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The growing pains of childhood sports injuries
San Francisco Chronicle


March 12, 2008
Wednesday AM

Nicole Simon was 13 when she injured her knee the first time, playing soccer in a competitive girls league.

She was 15 when she injured the other knee -- less than one minute into her first basketball game after recovering from the earlier injury -- and ended her athletic career before it had ever really started.

"My whole life revolved around sports, and then it was over," said Simon, who is going through her second round of rehabilitation at the Sports Medicine Center for Young Adults at Oakland (Calif.) Children's Hospital. "I guess I'll focus on other things now, like school. I'm trying to make the best of it."

Pediatricians and sports-medicine experts say that cases like Simon's have become depressingly common in young athletes. The topic of pediatric sports injuries -- from strains and sprains to tendon tears and fractures that need surgery to repair -- is a focus of an upcoming meeting of the American Academy of Orthopaedic Surgeons.

It's a new enough phenomenon that few national numbers on sports injuries in children exist, but anecdotally, doctors say in recent years they've seen an explosive increase in injuries that once were associated mostly with pro athletes.

The trend is a result of youth sports becoming increasingly competitive as children and teen-agers face growing pressure to perform their best and win college scholarships or even a professional gig. Even young athletes who don't intend to make a career of sports are playing harder and longer -- joining teams that practice year-round and require a level of skill and training that growing bodies aren't necessarily made for.

"When I was a resident, back in the late '90s, we were taught that these injuries didn't occur in children, and that's clearly not the case anymore," said Dr. Jim Policy, an orthopedic surgeon at Oakland Children's Hospital. "More and more kids are involved in organized sports, and even 10 years ago, the level of competition was nothing compared to what it is today."

Drawing special concern from doctors are the more serious injuries: tears of the anterior cruciate ligament, or ACL, which stabilizes the knee; damage to an elbow ligament that is so severe it needs replacement using a procedure known as Tommy John surgery; strains and sprains that are minor at first, but eventually lead to recurrent and severe injuries.

About half of sports injuries in children are from overuse -- think Little League pitchers or high-school swimmers who make the same motions over and over. Adult bodies can often take the strain of constant use, but younger bodies, especially pre-adolescents who haven't finished growing, are more vulnerable to injury.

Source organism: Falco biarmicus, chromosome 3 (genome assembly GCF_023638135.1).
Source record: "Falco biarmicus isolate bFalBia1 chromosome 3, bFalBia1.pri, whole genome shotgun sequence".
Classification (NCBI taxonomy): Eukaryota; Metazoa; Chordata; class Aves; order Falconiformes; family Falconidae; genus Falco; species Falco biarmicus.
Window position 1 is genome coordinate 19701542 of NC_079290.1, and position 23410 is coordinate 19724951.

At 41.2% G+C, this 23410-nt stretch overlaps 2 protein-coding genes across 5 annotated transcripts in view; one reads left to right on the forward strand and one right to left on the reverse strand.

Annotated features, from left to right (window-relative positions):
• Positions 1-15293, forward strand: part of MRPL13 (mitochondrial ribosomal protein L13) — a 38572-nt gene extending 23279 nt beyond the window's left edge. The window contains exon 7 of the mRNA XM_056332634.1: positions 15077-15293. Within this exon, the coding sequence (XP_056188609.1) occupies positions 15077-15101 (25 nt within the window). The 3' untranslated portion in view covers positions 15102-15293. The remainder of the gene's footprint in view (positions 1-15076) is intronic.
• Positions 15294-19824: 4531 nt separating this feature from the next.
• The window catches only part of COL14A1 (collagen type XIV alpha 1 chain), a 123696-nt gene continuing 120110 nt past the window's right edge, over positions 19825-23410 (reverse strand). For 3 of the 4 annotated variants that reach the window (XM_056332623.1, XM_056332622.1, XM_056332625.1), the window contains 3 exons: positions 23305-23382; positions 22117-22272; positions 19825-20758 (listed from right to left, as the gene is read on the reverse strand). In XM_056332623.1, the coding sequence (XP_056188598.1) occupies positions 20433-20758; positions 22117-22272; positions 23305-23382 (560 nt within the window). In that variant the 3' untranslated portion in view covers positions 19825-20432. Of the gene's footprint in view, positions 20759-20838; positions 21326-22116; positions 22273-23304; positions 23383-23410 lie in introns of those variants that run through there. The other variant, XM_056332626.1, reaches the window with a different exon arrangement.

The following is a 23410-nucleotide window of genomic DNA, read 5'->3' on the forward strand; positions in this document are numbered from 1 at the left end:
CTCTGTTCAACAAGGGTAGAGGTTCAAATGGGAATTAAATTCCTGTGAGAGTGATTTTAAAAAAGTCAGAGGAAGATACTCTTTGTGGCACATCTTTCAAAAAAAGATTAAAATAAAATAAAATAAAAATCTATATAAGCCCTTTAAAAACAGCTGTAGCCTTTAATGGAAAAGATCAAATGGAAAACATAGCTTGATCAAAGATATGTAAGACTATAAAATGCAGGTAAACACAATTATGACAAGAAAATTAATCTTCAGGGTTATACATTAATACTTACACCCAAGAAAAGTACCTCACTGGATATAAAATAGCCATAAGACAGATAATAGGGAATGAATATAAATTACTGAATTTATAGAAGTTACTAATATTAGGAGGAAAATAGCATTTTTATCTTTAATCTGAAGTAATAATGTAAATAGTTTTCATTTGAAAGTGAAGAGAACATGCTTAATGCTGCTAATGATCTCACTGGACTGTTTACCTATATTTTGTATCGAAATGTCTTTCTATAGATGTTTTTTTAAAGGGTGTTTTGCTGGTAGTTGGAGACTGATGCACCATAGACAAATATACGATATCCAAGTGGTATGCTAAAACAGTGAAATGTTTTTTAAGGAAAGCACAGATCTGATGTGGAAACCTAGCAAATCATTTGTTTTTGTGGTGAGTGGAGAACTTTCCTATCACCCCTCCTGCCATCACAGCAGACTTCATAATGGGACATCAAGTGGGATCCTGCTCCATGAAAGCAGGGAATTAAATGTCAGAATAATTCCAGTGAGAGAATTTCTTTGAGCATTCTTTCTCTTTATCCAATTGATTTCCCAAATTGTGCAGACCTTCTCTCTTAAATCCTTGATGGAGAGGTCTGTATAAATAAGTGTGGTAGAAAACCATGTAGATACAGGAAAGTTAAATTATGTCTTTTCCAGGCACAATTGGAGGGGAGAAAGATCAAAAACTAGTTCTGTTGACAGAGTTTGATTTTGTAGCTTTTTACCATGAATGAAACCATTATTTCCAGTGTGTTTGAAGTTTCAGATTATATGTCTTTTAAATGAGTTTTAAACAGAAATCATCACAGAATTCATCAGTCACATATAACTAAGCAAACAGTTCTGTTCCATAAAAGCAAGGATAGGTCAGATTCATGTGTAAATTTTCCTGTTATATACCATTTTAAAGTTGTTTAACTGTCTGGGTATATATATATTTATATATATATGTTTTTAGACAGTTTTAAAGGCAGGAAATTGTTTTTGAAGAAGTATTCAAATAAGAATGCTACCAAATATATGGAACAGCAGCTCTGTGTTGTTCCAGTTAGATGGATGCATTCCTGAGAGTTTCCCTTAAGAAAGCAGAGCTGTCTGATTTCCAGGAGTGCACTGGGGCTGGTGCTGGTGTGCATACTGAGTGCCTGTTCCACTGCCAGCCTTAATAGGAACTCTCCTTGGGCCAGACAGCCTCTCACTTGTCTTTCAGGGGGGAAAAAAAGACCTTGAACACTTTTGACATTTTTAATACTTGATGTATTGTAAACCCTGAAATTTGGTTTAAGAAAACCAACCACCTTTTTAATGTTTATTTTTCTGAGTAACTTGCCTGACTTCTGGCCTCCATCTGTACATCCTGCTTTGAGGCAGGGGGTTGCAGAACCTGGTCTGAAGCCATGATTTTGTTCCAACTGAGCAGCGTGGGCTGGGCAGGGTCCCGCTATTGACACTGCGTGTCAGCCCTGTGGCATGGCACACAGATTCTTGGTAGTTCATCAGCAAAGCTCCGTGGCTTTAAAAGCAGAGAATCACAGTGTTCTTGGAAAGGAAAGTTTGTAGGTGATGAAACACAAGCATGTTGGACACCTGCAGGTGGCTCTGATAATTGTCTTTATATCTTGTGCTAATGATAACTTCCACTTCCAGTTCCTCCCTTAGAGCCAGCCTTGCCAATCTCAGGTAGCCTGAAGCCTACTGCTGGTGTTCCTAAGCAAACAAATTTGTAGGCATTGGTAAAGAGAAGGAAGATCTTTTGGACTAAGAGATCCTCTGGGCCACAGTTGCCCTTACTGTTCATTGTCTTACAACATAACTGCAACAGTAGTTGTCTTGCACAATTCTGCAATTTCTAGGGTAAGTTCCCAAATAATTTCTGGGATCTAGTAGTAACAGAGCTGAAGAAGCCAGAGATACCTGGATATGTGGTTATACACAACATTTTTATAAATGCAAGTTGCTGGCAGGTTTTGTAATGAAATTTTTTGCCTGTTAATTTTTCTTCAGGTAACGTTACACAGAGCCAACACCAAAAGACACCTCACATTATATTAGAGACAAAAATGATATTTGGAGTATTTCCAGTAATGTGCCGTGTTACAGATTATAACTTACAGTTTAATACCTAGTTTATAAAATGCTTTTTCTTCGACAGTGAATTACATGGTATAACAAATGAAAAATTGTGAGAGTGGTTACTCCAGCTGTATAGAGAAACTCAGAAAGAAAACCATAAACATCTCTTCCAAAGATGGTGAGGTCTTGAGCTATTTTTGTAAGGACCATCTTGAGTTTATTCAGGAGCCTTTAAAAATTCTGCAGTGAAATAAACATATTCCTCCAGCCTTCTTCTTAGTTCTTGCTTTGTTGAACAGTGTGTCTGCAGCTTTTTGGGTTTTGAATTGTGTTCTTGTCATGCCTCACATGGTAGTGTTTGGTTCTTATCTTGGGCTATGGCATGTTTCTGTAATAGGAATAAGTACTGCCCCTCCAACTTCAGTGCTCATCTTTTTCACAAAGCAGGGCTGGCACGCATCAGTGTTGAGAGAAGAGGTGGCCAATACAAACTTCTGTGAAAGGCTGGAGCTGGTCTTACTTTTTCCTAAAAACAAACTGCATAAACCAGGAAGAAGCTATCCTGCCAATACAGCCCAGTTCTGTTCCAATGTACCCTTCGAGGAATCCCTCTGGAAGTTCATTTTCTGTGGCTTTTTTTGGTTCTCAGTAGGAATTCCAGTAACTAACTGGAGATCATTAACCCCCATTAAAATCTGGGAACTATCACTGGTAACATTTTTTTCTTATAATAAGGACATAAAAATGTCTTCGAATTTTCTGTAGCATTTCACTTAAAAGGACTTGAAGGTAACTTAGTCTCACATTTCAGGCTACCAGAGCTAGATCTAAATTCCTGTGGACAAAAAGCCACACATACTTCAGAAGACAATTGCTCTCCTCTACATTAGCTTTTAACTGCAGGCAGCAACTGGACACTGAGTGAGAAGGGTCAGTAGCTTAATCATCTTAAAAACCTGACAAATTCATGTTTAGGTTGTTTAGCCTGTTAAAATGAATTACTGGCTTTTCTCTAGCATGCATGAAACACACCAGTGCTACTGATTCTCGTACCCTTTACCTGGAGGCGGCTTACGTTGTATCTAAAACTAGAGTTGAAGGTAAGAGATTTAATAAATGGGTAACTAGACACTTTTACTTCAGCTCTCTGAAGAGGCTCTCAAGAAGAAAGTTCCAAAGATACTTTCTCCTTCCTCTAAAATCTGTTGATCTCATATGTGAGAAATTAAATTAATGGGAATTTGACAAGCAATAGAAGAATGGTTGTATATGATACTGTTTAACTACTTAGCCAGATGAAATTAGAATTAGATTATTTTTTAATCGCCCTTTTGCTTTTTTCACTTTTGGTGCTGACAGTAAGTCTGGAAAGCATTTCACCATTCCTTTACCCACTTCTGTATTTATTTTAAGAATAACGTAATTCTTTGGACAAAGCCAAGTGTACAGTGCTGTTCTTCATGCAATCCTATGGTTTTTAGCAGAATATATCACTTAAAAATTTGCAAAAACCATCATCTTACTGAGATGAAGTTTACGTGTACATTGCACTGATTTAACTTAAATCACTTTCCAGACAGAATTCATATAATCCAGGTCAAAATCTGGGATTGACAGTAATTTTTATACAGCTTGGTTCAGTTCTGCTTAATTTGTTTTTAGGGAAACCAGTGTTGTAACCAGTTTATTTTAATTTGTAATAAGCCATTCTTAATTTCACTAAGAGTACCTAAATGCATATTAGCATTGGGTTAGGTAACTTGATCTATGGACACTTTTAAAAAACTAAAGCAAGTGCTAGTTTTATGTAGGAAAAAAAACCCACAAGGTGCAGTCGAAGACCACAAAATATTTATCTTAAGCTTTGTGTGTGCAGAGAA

The typical treatment for such injuries is rest from the sport, although it can be tough to convince children, and even their parents, to take a few weeks off. Young athletes see their pro heroes work through pain and sometimes lose sight of the difference between a pitcher who throws fastballs for a living and their own desire to make their Little League all-star team, said Dr. Mark Davies, assistant chief of the department of orthopedics at Kaiser San Jose.

Studies have shown that as many as a quarter of young athletes have been injured. Part of the problem, sports-medicine doctors say, is that youth sports have become explosively popular in the past 10 or 20 years, and coaching and preventive medicine haven't caught up with the growth.

For boys, the highest-risk sports are ice hockey, football and soccer; for girls, soccer, basketball and gymnastics. Girls are particularly vulnerable to injury, in part because they only fairly recently started playing sports at the same competitive levels as boys, doctors say. Girls' bodies are different from boys', and they are more prone to certain injuries, especially knee injuries.

It's crucial, doctors say, that girls learn how to properly train to avoid injury -- that could mean strength training to keep their muscles in balance, or practicing how to jump and pivot in ways that reduce the strain on fragile joints.

But most youth coaches haven't learned these techniques, say doctors and physical therapists. That's where someone like Michelle Cappello at Oakland Children's Hospital comes in. She is coordinator of the sports-medicine center, which opened in 2004 and has grown from just one physical therapist to five.

The most important things young athletes can do, doctors say, is learn to take a break.

Children are starting to specialize in one sport at a much earlier age than they used to, doctors say. Twenty years ago, it wasn't unusual for young children to play several sports throughout the year, and even high-school athletes would play two or three sports.

Specializing in one sport puts a lot of repetitive strain on the body. Simply switching to another activity for a few months -- something that uses different muscles -- can reduce injuries, doctors say.


E-mail Erin Allday at eallday(at)
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